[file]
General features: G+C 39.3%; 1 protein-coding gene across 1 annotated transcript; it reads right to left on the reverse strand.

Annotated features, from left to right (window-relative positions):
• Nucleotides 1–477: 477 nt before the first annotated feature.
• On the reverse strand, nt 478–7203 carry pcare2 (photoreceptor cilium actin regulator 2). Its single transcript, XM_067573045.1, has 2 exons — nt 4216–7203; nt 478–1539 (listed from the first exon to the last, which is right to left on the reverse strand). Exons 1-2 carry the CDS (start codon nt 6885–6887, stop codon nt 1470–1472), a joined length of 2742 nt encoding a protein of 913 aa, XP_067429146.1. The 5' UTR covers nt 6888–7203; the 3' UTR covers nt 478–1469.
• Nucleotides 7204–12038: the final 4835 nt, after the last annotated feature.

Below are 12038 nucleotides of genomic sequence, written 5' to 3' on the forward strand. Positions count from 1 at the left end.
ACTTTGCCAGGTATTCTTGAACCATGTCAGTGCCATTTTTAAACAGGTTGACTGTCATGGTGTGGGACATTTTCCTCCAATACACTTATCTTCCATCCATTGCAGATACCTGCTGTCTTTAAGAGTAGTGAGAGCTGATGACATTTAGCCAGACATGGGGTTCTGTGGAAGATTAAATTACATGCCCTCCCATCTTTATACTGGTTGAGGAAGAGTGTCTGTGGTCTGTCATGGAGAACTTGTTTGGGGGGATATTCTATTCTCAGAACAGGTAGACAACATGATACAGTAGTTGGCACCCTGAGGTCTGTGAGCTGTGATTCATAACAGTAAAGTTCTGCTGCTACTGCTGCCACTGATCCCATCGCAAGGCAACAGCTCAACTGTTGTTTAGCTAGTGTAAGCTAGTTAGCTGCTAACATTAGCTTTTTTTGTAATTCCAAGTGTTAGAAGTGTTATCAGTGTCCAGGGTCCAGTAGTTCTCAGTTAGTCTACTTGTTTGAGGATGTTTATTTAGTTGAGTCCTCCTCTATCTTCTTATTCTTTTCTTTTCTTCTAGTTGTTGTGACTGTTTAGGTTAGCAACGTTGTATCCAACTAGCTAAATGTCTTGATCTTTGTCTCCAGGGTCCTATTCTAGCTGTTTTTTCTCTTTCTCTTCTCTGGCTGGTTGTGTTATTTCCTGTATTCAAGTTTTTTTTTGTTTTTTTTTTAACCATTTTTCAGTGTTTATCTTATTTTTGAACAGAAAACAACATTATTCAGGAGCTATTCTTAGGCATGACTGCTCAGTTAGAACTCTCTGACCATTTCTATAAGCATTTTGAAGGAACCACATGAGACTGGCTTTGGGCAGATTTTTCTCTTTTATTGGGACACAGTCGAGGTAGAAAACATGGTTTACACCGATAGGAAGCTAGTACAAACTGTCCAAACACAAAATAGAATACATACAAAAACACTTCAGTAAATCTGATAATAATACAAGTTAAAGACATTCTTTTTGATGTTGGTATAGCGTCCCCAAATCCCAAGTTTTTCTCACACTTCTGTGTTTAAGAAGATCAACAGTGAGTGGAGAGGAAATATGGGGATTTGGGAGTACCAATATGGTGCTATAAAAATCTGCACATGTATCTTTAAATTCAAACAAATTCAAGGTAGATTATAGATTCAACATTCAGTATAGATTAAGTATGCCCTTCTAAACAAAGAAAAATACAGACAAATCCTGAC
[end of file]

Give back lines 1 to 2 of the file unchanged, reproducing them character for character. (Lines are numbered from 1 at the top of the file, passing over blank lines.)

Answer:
General features: G+C 39.3%; 1 protein-coding gene across 1 annotated transcript; it reads right to left on the reverse strand.

Annotated features, from left to right (window-relative positions):